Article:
2023 World Solar Challenge entrant welcomes clouds – not the fluffy white ones
Solar roller on Australia-spanning race packs an Nvidia Jetson, radio link to an AWS edge box, and Starlink uplink
Special Projects Bureau Revisited Long-time Reg readers may recall that in 2011 and 2013 The Register's Special Projects Bureau followed the World Solar Challenge – an event that sees solar-powered cars cross Australia from north to south over 3,000km of roads and some of the planet's least welcoming environments.
At least, they're not very welcoming unless you are running a solar car that needs reliable sunshine.
The starter's flag for this year's edition of the race drops on October 22, and The Register last week learned that University of New South Wales's (UNSW) team in the race has become very fond of clouds.
Hyperscale clouds, that is – not the fluffy white things that solar rollers detest for depriving them of energy.
UNSW's entrant in this year's Challenge is again named Sunswift and will contest the "Cruiser" class for vehicles that look a lot like normal, boring, passenger cars.
In conversation with professor Richard Hopkins of UNSW's Faculty of Engineering, and Sunswift Racing technology manager Josh Bramley, we learned that this year's UNSW-mobile will pack around 100 sensors, all connected over a CAN bus to a box running an Nvidia Jetson System on Module (SOM). Connecting all sensors to a hub replaces the distributed network architecture used in previous vehicles.
World Solar Challenge contenders are low to the ground and not easy to spot, so they roll down the road accompanied by two escort cars. Sunswift takes advantage of their presence by including Ubiquiti Airmax point-to-point radios so that data can stream from the Nvidia box to an AWS Snowcone device in one escort.
Snowcones are rugged servers about the size of a shoebox that include storage and can run VMs or AWS services. Sunswift Racing will run Greengrass, the Amazonian IoT device manager and data cruncher, to analyze the car’s progress.
Bramley told The Register Sunswift intends to mount a SpaceX Starlink terminal in the escort car so it can upload data all the way to the cloud and perform more detailed analysis.
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All that tech matters, because the rules for this year's challenge require Cruiser class cars to traverse 1,195km without connecting to the grid to recharge batteries. Top-ups with external solar panels are allowed, but that's only possible for a few hours each day – between the 5:00PM deadline to leave the road and sundown. And of course all cars in the Challenge are coated in as many solar panels as they can manage to ingest energy as they roll.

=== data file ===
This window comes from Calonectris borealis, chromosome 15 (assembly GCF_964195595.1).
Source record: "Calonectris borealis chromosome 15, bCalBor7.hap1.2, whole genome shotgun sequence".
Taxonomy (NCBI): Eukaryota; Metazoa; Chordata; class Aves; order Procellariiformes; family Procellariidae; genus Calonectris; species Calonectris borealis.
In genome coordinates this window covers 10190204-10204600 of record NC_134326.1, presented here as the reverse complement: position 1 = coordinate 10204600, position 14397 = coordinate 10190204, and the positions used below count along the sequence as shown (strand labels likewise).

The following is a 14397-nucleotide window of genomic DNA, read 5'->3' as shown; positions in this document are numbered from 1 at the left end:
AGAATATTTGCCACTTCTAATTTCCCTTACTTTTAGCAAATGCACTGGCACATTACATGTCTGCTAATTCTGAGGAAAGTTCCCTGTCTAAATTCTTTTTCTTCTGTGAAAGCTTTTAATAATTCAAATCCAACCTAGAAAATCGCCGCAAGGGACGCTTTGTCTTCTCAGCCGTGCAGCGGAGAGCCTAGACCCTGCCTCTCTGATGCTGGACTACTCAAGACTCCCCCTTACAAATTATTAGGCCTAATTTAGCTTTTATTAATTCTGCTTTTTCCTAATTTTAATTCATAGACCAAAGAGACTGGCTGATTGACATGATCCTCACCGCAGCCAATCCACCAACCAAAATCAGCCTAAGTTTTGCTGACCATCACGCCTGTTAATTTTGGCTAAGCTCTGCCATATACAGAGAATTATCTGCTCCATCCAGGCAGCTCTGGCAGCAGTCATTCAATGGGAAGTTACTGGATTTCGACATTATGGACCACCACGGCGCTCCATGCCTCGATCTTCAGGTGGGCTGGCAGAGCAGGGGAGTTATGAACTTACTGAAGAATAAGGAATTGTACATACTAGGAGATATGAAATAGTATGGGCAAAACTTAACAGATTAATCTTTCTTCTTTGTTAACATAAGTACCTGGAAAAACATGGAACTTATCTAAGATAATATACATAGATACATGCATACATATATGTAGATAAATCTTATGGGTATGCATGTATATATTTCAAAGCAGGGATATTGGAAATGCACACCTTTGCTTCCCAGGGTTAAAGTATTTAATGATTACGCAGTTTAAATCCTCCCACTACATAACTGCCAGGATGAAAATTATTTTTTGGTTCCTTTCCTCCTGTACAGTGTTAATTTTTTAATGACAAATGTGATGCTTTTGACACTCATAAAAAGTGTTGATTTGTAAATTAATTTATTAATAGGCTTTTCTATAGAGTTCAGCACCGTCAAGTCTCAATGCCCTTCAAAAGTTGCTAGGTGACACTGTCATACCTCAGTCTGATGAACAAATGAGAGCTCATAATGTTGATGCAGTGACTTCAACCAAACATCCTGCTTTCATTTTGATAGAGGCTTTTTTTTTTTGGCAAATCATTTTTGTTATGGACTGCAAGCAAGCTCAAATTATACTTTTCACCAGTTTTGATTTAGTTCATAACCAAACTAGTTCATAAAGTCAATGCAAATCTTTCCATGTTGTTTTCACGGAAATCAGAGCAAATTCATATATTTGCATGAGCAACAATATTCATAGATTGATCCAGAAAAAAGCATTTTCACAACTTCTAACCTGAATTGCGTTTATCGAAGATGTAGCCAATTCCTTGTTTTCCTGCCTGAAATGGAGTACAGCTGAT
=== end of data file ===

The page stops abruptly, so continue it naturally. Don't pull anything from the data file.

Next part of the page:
Sunswift Racing has already driven 1,000km without plugging in during a trial, and during the last Challenge managed the 1,195km stretch.
But while the Challenge's name suggests friendly competition, the event is a race. UNSW intends to take just five days to cross Australia and win its class – maybe even the whole event.
To do that it will need to go faster than its pace during previous Challenges – even during the long stretch between power points.
The tech aboard Sunswift therefore allows the team to determine the optimal speed at which to travel while preserving power. The team can limit the car's speed – so that even if the driver floors it, the car won't do anything to ruin the energy consumption plan designed to achieve the best result for the day's driving.
Those plans include the impact of passing maneuvers, which are tricky because they require passing both a solar racer and its two escorts. Enormous acceleration may see Sunswift reach clear road, but the sensors and analytics mean the team can also assess whether a little drafting is advantageous before passing under better conditions – such as on downslopes – in the name of saving energy.
Speaking of which, the Nvidia box and associated infrastructure have an energy budget of 15 Watts – a resource that could be used to keep Sunswift rolling.
But Bramley said that 15W more than pays for itself, because the energy savings the Sunswift rig finds exceed consumption.
This year's Sunswift has another important addition: course credit.
Professor Hopkins told The Register that the racing team was previously a volunteer effort and crew signed up after students cajoled their colleagues into coming along for the ride. He's since put Sunswift on the curriculum, which means more team members.
The Register's experience following the Challenge leads us to believe signing up for the Sunswift subject is probably the best decision UNSW students will ever make! ®
Bootnote: No, we don't plan to follow the race from the road this year. The food is terrible out there, even dusty flophouses aren't cheap, and fuel costs are exorbitant. Also, two treks across Australia were probably enough – and we have work to do back home, from where we'll keep an eye on the 2023 Challenge.